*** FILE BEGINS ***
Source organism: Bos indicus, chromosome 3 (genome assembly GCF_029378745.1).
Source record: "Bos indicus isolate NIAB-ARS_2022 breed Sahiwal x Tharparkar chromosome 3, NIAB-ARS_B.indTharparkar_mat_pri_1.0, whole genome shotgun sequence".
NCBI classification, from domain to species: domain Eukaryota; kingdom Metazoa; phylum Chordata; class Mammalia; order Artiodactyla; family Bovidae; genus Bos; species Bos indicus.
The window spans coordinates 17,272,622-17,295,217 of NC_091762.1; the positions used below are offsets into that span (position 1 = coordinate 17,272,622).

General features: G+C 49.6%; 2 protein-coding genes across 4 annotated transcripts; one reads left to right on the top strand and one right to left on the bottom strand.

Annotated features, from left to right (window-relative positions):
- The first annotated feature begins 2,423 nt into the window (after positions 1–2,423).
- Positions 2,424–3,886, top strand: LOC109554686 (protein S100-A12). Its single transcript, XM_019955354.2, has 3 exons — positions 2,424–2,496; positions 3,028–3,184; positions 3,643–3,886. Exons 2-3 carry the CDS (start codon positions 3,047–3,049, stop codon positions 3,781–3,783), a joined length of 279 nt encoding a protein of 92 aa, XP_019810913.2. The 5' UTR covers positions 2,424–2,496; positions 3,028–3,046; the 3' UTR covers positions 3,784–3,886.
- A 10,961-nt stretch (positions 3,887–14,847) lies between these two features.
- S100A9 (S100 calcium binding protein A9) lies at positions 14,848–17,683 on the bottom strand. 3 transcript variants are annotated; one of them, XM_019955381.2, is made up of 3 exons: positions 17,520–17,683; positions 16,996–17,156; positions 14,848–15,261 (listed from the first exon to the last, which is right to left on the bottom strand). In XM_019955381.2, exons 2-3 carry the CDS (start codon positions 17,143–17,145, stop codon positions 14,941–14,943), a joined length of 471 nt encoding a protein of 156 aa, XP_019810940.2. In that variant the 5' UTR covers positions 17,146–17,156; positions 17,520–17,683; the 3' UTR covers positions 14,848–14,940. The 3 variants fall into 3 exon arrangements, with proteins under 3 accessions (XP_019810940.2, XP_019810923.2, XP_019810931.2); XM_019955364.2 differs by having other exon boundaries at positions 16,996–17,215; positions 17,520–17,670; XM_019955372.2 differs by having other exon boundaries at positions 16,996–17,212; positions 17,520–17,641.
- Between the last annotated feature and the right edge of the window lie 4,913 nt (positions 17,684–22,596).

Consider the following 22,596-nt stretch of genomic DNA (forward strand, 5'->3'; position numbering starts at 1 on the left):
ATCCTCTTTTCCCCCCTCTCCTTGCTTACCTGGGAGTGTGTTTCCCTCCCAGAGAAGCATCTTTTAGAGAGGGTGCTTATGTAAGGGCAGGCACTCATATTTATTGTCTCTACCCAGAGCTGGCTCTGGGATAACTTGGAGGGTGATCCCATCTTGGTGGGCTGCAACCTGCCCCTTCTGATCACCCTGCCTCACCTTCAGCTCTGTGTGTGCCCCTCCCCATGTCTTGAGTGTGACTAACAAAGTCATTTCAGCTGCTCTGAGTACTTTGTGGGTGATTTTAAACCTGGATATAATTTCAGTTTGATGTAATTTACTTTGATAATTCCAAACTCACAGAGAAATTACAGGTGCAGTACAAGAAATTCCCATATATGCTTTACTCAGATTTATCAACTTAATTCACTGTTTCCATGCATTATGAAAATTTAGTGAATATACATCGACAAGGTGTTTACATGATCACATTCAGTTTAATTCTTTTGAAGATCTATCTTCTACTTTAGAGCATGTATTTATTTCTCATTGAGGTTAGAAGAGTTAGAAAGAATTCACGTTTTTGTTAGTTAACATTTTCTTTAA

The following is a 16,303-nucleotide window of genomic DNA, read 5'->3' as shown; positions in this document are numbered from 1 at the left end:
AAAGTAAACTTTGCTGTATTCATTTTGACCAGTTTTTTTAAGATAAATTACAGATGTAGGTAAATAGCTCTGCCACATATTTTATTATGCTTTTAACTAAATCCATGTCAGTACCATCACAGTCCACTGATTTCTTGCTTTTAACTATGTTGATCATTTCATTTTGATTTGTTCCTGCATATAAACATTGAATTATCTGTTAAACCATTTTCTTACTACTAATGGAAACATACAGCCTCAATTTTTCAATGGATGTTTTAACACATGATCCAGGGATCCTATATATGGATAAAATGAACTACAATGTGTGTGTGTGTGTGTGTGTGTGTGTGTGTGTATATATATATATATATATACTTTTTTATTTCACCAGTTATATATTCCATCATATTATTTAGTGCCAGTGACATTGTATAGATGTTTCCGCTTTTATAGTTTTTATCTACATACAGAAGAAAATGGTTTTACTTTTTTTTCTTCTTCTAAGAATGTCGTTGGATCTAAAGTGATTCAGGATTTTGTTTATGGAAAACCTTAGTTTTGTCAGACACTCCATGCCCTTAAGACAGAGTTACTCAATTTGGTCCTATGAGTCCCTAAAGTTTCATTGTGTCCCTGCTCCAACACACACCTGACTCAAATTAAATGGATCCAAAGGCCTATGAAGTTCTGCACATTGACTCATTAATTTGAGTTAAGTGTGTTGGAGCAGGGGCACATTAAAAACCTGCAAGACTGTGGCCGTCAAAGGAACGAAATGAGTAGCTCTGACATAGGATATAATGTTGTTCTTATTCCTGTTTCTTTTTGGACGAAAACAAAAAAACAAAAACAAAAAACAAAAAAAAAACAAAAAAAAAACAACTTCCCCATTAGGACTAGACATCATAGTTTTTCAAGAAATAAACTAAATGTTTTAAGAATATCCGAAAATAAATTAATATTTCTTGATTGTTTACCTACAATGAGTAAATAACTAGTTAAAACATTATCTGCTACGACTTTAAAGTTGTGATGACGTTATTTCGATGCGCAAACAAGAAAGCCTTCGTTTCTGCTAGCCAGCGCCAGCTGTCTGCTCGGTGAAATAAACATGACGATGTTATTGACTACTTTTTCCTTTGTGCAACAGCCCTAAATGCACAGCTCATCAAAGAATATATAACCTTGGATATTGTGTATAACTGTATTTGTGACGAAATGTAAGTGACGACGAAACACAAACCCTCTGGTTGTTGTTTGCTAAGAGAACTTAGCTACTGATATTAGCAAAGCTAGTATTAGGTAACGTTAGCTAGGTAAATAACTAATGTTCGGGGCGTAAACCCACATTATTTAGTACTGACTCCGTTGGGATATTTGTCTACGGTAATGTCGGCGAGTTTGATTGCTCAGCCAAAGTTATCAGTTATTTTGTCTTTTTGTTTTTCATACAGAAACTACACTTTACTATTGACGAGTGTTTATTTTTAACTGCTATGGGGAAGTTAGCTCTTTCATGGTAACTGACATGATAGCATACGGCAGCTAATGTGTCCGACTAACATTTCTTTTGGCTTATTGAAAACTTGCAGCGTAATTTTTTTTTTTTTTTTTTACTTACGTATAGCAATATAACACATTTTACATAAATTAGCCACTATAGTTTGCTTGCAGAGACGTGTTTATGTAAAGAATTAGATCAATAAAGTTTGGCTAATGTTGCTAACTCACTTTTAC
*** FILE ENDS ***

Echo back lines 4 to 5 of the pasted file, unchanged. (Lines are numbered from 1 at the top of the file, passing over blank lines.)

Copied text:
The window spans coordinates 17,272,622-17,295,217 of NC_091762.1; the positions used below are offsets into that span (position 1 = coordinate 17,272,622).

General features: G+C 49.6%; 2 protein-coding genes across 4 annotated transcripts; one reads left to right on the top strand and one right to left on the bottom strand.